How To Buy a Pushchair
Buying your 1st pushchair can be a challenge - you're usually choosing it for someone you haven't met, whose complex needs are hard to understand without hands-on experience.
Your baby will probably be reasonably happy in whatever model you choose as long as it's designed to be used from birth, but your own needs are also very important.
It's easy for 1st-time parents to be drawn to fabrics and design, mistaking something that looks good for the answer to all their baby-transporting problems. But remember nobody looks cool battling an ineffective 1-hand fold pushchair with 1 arm, whilst cradling a screaming baby in the other.
Buying for InfantsSmall babies have different needs to older babies and toddlers. You should provide extra support for baby's head with an infant head hugger. Things to remember are:
New babies need the back support that only a fully reclining pushchair can give. Check the pushchair's back reclines to more than 150°.
Babies shouldn't sit in a pushchair that doesn't recline until they're 6 months or so (i.e. until they can sit up).
You shouldn't use a 3-wheeler over rough ground until your baby is about 6 months old - babies' necks aren't strong enough to take the strain of a bouncing head.
Babies should sleep on a firm horizontal base, so if you're expecting to use the pushchair for lengthy daytime naps, or whole afternoons in the park, consider one with a carrycot and mattress.
Travel systems including a group 0 child car seat are appealing, as you can transfer your baby from pushchair to car without waking them up, but babies shouldn't be confined to their child car seat for long periods of time.
Identify your needs. You're unlikely to find a pushchair that meets all your needs perfectly. But thinking
How do you travel?Pedestrians need a pushchair that's easy to push on a wide variety of surfaces and negotiates curbs and stairs with ease. Protection from wind, rain and sun is important and you'll need plenty of storage space to accommodate changing and shopping bags.
Public transport users should choose a lightweight and easy-folding design that can be used from birth, with a 1-handed fold mechanism
Motorists will need to check the folded pushchair and its accessories will fit in their boot.
Where will you store it?
You're unlikely to fold the pushchair every time you finish using it. Consider its unfolded size taking up space in your hallway. Those that stand upright independently when folded or are easy to lock folded are easier to store.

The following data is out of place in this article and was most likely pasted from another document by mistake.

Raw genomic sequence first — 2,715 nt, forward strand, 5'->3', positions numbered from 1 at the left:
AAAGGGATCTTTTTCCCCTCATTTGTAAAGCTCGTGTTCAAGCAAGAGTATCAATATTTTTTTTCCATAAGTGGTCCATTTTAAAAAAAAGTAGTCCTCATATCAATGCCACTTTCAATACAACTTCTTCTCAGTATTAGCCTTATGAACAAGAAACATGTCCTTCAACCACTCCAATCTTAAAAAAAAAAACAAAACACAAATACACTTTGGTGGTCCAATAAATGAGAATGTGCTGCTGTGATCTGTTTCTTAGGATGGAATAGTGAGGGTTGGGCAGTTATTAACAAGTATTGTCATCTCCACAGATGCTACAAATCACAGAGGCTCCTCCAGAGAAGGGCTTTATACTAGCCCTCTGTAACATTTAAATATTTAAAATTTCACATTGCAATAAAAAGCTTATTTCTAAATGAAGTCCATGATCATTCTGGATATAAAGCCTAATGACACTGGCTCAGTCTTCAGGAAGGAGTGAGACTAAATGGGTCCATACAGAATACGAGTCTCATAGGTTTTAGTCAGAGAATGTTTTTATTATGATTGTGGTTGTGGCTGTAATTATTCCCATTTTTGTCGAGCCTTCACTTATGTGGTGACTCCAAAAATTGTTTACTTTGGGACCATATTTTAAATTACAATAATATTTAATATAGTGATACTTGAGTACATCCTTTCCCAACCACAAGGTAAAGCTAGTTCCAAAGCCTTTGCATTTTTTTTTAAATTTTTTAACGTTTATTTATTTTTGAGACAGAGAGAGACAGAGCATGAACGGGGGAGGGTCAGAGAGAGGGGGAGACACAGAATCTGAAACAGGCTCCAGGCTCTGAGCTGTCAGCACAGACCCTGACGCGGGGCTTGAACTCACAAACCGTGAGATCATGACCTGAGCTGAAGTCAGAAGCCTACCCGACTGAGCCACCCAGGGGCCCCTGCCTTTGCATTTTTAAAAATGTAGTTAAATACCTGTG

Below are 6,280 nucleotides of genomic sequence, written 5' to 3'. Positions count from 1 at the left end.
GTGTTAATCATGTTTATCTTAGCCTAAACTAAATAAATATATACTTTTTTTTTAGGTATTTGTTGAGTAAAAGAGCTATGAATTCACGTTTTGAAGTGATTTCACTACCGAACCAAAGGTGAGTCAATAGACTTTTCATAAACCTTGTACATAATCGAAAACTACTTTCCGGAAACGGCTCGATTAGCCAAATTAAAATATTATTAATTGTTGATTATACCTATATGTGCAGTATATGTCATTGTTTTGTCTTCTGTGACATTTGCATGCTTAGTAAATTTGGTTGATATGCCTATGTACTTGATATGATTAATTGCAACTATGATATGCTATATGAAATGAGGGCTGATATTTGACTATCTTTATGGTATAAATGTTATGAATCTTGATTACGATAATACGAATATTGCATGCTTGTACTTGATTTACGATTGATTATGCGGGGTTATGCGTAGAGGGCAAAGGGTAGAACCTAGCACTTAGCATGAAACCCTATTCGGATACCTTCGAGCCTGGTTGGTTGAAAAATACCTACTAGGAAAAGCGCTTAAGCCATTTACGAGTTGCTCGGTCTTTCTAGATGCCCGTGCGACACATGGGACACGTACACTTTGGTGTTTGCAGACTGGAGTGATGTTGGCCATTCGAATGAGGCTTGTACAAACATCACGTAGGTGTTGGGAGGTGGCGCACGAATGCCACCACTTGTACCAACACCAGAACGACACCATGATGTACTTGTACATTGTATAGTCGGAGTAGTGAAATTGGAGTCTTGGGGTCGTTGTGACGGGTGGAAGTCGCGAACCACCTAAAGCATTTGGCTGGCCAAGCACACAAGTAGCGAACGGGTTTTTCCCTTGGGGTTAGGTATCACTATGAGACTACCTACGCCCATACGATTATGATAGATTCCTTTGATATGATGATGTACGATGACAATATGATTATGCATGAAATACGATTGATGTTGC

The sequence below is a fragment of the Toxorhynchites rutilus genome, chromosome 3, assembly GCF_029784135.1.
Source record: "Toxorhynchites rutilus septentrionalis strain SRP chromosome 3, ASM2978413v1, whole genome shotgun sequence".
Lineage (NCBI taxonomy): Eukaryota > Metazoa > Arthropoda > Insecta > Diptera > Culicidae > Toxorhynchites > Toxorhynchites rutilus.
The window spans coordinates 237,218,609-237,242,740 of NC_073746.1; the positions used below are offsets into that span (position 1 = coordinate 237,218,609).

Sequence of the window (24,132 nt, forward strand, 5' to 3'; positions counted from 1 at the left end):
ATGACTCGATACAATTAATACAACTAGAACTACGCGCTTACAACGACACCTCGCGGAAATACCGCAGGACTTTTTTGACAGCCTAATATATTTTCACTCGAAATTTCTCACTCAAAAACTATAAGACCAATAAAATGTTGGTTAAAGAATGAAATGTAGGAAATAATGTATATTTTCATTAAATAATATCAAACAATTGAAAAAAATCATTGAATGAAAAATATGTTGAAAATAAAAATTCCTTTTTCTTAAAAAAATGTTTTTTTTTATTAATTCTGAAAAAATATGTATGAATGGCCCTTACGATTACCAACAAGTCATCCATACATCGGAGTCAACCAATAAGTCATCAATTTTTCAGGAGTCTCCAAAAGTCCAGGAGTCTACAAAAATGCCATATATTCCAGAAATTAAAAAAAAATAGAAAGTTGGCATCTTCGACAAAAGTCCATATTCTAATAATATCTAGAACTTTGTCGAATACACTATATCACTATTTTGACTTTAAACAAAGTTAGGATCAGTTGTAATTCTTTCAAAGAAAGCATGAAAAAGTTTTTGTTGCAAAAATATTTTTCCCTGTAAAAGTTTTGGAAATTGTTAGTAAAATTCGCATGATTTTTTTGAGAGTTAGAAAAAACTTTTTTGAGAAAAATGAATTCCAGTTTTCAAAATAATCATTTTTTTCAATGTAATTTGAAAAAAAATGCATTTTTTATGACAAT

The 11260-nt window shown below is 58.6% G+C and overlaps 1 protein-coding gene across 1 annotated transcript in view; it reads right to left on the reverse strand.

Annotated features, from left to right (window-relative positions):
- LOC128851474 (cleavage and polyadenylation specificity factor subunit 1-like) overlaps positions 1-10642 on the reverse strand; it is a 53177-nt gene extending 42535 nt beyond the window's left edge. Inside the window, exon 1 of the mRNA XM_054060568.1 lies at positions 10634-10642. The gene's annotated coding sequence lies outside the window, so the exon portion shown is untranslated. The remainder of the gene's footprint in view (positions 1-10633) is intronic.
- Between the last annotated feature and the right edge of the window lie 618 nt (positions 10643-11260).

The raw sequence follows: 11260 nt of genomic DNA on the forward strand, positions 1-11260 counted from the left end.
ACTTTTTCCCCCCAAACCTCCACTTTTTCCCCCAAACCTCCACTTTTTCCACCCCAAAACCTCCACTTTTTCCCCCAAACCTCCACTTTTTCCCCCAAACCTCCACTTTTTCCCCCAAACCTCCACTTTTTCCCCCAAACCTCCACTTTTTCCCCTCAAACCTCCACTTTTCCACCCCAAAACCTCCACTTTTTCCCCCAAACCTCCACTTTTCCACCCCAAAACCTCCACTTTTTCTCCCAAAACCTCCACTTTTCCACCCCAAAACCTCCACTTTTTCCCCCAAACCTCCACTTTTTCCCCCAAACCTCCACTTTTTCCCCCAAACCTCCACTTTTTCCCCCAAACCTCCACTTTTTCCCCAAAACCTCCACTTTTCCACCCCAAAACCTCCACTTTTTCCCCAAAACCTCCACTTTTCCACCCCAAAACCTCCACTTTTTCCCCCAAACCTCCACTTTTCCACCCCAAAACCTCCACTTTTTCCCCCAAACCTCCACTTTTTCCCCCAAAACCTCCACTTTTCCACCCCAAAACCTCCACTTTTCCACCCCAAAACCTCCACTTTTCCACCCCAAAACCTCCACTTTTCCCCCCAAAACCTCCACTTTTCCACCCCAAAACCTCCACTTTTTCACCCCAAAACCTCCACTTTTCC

How strong are you?Even though manufacturers recommend removing your child from a pushchair on stairs, this is often not practical. Some of the larger pushchairs can be very heavy, especially when loaded with child and shopping, so if your local terrain or daily routine features lots of stairs and kerbs, consider buying a lighter-weight model. Lifting some pushchairs from the car boot can also be a challenge.
Will you be comfortable?Pushing a fully laden buggy can be quite demanding, so finding a pushchair that suits your size and shape is vitally important. You should always visit a shop and test drive a pushchair before buying. Points to consider are:
Handle height - If you or your partner are taller than average, you don't want to be stooping to push your baby. Don't assume adjustable handles will automatically be long enough for you.
Handle grip - Hard plastic grips can be uncomfortable after a time; look for softer rubber or foam grips and handles with soft, rounded edges that are angled to support a natural wrist position. Some handle bars can be adjusted higher or lower to give you a more comfortable grip.
Will the brake bar shorten your stride or skin your shins?
Uninterrupted stride - Check you're able to walk using your normal stride, and that you don't scrape your shin on a rear axle, brake bar, shopping basket or other accessories.
Brake pedals - Check you find the brake easy to apply, and that there's a good grip on foot applied pedals, so you won't risk ripping off your toenails if you tend to wear open toed shoes.
Manoeuvrability - When putting a pushchair through its paces, check how easy you find it to move in a tight space, do a complete about-face, tip backwards to mount kerbs and change direction abruptly.
Where to buyIt's absolutely essential that you try out a pushchair before buying.
These retailers have websites giving details of their stock, which can be handy if you're looking for a specific model.
Babies R Us
Mamas & Papas
Mothercare The largest and best-known Nursery chain, with more than 200 stores and larger out-of-town stores called 'Mothercare World'. You can order via the website, both of which offer a far more extensive range than in many of the high street stores.
Local independent nursery stores are one of the best places to go for 1-to-1 advice in an unhurried atmosphere.
Many independent nursery stores also have an online presence, but they won't thank you for trying the product out in their store and then leaving to buy cheaper online.
Pushchairs are subject to fashion, and manufacturers regularly change patterns, designs and materials. Last season's designs are often available at sale prices.
Check what accessories are included with your pushchair, for instance, a rain cover is optional on some models. You can only make meaningful price comparisons when you know what's included.